In one recent study, investigators tried to identify transplant recipients at risk for SOT-associated GVHD by screening for chimerism in adults with sex-mismatched simultaneous pancreas-kidney transplants using standard XY fluorescence in situ hybridization (FISH) in blood samples collected at approximately 5- and 28-days post-transplant. None of the 7 patients included in the study demonstrated chimerism at either time points, and none ultimately developed GVHD.6 Although XY FISH and STR PCR-based assays using peripheral blood have been successfully used to diagnose SOT-associated GVHD and are now being used more routinely, the sensitivity and specificity of these modalities to detect chimerism and predict GVHD after SOTs are not well-defined. Consistent with the observations we reported, there have been several other reported instances in which blood-based testing was later inconsistent with tissue-based PCR, FISH, or histopathology.17–19 Moreover, the availability of STR analysis is limited, even among tertiary care centers, and processing times are sometimes a significant barrier.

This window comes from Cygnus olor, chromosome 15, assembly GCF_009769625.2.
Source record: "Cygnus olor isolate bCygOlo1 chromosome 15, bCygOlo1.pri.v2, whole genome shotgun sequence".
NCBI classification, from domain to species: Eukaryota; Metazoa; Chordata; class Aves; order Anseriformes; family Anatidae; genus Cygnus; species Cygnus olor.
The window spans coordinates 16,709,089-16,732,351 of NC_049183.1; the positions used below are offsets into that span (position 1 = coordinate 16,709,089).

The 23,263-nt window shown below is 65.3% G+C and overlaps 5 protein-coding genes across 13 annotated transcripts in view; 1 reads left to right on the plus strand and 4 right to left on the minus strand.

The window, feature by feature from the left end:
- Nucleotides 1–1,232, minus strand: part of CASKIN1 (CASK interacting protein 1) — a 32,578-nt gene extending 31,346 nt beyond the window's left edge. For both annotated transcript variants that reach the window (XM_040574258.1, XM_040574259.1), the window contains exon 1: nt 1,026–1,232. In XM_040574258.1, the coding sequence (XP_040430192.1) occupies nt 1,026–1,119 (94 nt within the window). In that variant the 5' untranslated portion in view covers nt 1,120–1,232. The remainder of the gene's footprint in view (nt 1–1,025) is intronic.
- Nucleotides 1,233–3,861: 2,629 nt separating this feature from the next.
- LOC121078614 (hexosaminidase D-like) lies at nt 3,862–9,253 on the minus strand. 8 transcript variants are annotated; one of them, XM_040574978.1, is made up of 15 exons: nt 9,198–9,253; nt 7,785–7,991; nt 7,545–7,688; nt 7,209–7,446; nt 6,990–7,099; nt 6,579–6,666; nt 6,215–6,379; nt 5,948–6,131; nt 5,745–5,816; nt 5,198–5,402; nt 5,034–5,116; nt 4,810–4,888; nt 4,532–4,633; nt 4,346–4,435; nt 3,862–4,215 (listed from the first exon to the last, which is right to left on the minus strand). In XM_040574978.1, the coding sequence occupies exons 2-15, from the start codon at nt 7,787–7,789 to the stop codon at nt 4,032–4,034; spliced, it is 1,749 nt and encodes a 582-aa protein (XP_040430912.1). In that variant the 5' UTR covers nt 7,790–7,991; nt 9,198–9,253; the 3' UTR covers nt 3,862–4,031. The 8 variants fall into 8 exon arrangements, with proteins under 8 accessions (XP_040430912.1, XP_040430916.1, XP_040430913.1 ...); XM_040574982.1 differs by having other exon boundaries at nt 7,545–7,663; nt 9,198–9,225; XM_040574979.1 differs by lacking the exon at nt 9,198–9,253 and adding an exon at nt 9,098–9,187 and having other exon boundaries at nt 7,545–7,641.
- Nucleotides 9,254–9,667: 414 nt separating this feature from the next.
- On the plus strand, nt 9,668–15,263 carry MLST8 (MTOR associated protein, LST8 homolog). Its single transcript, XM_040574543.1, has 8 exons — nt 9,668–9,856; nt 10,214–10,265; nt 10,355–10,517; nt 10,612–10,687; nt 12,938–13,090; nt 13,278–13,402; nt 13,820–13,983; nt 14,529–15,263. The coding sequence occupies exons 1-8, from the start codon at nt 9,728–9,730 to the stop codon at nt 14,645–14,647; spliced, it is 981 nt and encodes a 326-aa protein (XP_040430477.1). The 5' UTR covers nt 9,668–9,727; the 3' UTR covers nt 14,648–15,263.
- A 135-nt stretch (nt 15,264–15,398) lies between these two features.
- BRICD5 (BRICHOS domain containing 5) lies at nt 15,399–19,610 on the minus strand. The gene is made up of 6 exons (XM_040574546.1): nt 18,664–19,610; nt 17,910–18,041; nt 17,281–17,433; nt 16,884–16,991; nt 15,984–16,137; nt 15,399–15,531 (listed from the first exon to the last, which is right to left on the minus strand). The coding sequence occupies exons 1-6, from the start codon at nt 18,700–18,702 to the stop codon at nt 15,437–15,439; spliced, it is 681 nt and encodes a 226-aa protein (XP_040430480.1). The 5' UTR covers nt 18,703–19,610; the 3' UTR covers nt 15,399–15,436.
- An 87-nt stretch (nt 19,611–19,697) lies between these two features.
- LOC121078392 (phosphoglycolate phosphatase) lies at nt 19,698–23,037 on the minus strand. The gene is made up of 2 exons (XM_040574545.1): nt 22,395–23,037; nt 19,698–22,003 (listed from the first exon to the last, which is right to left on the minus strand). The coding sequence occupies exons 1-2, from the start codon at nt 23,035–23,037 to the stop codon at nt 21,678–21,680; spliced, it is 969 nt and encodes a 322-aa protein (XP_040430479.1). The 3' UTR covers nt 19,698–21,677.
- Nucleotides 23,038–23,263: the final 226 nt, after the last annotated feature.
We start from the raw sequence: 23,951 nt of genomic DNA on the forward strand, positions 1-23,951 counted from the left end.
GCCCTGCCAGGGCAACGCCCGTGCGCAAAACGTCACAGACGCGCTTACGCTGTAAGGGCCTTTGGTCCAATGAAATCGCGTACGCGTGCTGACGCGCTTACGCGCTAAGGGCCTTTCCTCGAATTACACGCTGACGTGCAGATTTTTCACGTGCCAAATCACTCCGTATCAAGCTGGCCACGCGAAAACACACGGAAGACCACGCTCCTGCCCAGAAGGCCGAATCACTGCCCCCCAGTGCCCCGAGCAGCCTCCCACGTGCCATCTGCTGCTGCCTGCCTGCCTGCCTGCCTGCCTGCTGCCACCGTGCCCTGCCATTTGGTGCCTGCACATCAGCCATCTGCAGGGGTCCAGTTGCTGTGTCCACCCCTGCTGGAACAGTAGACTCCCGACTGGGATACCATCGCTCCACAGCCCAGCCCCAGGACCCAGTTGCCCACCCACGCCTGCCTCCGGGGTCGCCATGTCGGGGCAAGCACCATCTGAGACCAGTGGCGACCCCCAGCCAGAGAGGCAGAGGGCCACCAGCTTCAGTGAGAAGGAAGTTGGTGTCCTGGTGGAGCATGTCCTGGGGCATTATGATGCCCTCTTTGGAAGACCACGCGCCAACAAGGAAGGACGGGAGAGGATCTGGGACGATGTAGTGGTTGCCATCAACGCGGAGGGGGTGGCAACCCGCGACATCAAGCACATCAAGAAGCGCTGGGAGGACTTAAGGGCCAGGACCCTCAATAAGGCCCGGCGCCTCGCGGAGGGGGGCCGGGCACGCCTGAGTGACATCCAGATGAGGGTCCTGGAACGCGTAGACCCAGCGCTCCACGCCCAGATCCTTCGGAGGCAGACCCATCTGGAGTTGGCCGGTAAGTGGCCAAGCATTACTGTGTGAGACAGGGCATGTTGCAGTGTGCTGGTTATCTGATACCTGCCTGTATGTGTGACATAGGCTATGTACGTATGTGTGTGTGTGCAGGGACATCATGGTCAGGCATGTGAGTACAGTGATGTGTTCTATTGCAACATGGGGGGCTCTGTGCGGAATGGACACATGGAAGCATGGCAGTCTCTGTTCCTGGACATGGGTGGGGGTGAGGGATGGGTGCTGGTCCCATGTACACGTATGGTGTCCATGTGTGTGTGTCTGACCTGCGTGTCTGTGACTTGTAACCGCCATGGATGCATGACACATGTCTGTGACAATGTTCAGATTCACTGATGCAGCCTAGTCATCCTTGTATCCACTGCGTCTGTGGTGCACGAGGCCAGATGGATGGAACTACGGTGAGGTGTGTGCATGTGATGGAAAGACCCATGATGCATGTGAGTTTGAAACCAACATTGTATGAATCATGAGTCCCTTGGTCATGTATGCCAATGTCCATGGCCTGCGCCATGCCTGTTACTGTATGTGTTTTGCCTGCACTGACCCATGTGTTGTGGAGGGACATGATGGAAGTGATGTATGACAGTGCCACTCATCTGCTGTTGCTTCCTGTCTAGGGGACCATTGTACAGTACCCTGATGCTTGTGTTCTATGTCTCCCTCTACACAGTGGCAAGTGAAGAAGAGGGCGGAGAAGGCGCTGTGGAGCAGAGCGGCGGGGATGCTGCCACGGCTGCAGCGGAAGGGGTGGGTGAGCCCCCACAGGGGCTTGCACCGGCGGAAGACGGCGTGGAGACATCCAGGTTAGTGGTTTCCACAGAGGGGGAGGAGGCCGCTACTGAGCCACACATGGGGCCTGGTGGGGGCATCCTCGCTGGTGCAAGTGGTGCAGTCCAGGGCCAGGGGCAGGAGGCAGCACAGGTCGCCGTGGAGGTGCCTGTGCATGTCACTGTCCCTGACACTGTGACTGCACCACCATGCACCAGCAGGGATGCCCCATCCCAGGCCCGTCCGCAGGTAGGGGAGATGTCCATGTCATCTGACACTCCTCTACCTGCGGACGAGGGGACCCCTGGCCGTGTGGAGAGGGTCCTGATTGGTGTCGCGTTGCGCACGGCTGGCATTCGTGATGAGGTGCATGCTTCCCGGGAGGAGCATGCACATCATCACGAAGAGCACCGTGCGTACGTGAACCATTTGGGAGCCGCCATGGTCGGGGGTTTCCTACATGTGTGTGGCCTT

Our case highlights that a timely and accurate diagnosis of SOT-associated GVHD can be challenging. However, the GI tract is often one of the earliest and most common organ manifestations, and gut, liver, and pancreatic transplants are commonly implicated in SOT-associated GVHD and associated with high mortality rates. Consequently, gastroenterologists have a critical role in the identification and early diagnosis of this rare but lethal entity. Therefore, until noninvasive testing becomes more reliable, endoscopy remains fundamental and should be performed without significant delay, especially if biopsies from more accessible organs such as the skin or bone marrow are inconclusive.